1000th balloon in the Grand Bend area

Monarch butterfly perched atop a cigarette butt (Photo by Lynn Tremain)

Monarch butterfly perched atop a cigarette butt (Photo by Lynn Tremain)

December 16, 2022 | by Lynn Tremain

My name is Lynn Tremain. I live in Grand Bend, Ontario, on the shore of beautiful Lake Huron. I have become a full-fledged plastic/garbage picker.

How did this happen?

I am not proud to admit that plastic grocery store bags, acquired from online orders and curbside pick ups during COVID-19, started me on this path. After years of using eco-friendly bags, I abhorred the number of plastic bags I was accumulating. So, as a great COVID-safe activity and a way to use the bags, I decided to commit to a daily pickup of at least one bag of garbage at the beach, for the month of April 2021. This was the perfect way to celebrate Earth Month and express my gratitude for the years of joy I’ve experienced living so close to Lake Huron.

The original plan of picking for one month soon fell apart as I got into the “garbage groove.” Once I started on a regular routine, it became impossible to stop or to “unsee” garbage. Today, after 20 months, I have collected almost 700 bags and over 1,000 helium balloons.

Let’s talk about those helium balloons.

Deflated foil balloons spread out on porch (Photo by Lynn Tremain)

Deflated foil balloons spread out on porch (Photo by Lynn Tremain)

I remain shocked at the extent of the needless helium balloon pollution in our environment. Most have been found along the shore of Pinery Provincial Park, a distance of approximately 12 kilometres. Think about that; only 12 kilometres of the total 6,157-kilometre Lake Huron shoreline. It is distressing to think how many more balloons are out there.

Helium balloons and their attached ribbons pose a huge environmental threat to animals, birds and fish, due to ingestion and/or entanglement. Helium itself is a finite resource with far more important uses in medicine, science and space exploration.

The balloons have become an obvious focal point for me; however, there is so much else to be found along the shore. At first glance, apart from recently generated human garbage, such as beer cans, food wrappers and containers, it appears that beach garbage/plastic isn’t a big problem here.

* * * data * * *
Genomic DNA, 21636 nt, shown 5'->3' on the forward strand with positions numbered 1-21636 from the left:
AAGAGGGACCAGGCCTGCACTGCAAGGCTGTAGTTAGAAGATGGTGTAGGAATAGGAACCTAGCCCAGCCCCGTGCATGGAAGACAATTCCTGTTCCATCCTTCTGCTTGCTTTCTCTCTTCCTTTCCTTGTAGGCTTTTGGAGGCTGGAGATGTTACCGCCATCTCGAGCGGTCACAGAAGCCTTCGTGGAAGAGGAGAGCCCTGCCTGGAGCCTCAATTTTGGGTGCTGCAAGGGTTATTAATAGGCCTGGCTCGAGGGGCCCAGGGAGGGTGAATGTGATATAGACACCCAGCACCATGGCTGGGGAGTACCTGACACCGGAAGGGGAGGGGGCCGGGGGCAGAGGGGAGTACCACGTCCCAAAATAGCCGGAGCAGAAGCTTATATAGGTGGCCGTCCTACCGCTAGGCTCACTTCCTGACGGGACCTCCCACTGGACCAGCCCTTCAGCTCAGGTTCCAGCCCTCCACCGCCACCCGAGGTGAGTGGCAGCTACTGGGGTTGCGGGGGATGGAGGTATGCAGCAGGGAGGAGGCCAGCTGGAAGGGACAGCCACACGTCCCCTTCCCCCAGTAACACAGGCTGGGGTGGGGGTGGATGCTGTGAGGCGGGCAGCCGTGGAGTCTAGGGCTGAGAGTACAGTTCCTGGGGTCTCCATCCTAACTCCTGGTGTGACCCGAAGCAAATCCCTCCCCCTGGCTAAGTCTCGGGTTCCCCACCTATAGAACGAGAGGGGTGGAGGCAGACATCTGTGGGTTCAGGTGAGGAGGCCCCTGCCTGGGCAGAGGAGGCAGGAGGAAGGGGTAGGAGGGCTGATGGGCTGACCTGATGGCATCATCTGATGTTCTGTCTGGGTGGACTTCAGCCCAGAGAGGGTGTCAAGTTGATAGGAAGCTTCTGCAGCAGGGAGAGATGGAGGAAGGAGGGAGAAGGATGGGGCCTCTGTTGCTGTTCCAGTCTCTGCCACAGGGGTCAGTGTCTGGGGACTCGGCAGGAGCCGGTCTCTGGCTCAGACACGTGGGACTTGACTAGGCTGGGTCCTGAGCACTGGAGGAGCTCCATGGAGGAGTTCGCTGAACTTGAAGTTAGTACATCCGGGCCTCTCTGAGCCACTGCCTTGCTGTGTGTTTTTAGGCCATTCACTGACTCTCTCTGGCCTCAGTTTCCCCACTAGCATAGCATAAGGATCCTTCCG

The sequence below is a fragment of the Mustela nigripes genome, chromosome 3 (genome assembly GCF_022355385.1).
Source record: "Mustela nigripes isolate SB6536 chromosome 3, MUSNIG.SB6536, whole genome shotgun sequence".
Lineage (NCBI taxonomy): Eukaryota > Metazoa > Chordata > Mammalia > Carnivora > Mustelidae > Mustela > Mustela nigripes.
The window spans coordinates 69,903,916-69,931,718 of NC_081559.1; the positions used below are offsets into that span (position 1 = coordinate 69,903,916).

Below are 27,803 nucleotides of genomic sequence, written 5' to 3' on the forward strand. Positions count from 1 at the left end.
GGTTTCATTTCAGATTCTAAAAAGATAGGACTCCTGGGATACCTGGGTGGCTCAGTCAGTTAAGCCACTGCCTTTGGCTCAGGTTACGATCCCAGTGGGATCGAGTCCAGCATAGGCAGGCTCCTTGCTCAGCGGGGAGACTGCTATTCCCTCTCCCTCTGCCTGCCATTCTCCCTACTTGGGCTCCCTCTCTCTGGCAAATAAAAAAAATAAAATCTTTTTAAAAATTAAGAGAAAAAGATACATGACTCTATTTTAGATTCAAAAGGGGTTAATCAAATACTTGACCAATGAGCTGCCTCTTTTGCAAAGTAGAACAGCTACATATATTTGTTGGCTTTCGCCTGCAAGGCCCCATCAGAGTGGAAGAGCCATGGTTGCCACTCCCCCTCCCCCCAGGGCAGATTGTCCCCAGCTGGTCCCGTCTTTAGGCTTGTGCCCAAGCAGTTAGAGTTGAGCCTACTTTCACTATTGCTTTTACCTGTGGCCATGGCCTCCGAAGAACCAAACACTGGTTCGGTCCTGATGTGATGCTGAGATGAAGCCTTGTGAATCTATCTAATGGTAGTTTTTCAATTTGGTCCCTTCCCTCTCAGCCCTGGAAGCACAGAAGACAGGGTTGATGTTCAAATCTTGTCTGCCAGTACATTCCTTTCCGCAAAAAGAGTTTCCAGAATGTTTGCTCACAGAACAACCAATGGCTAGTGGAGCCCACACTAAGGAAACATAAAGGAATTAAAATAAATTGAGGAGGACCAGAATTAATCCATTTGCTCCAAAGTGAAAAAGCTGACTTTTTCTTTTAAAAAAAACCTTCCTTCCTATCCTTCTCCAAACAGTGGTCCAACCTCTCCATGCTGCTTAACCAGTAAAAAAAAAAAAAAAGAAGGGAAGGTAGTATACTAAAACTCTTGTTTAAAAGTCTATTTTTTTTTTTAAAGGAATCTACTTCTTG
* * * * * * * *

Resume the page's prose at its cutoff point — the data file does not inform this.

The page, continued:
Many ribbons were found on the beach (Photo by Lynn Tremain)

Many ribbons were found on the beach (Photo by Lynn Tremain)

Start looking closely…

On any given day, my finds include:

  • plastic cutlery
  • bags
  • cigarette butts
  • lighters
  • vaping supplies
  • bottle caps
  • plastic water and other drink containers
  • sunglasses
  • socks
  • underwear
  • shoes
  • sandals
  • Big O tiles
  • erosion control fabric
  • rope
  • ribbons and latex balloons
  • fishing lures
  • netting
  • bait boxes
  • pieces of broken plastic beach chairs
  • nurdles
  • microplastics and Styrofoam

The list could go on and on.

We have a huge problem with plastic pollution and other types of garbage.

What can you do?

I invite you to become a garbage picker, wherever you are. You will find it meditative. You will be embarking on an interesting and challenging garbage adventure. You will know that you are making a small contribution to address a serious problem.

Every “litter” bit helps!

Warning! You may become so devoted to picking, you will be unable to stop.

Aside from picking litter whenever and wherever possible, reducing the source also helps. Here are alternative ways to celebration any occasion without the use of balloons.

Check out my other interesting finds during garbage cleanup at my Instagram page: @grancleansthebeach

Lynn Tremain

About the Author

Lynn Tremain volunteers her time along Grand Bend and other natural areas, helping to clean up debris and caring for nature.

Read more about Lynn Tremain.

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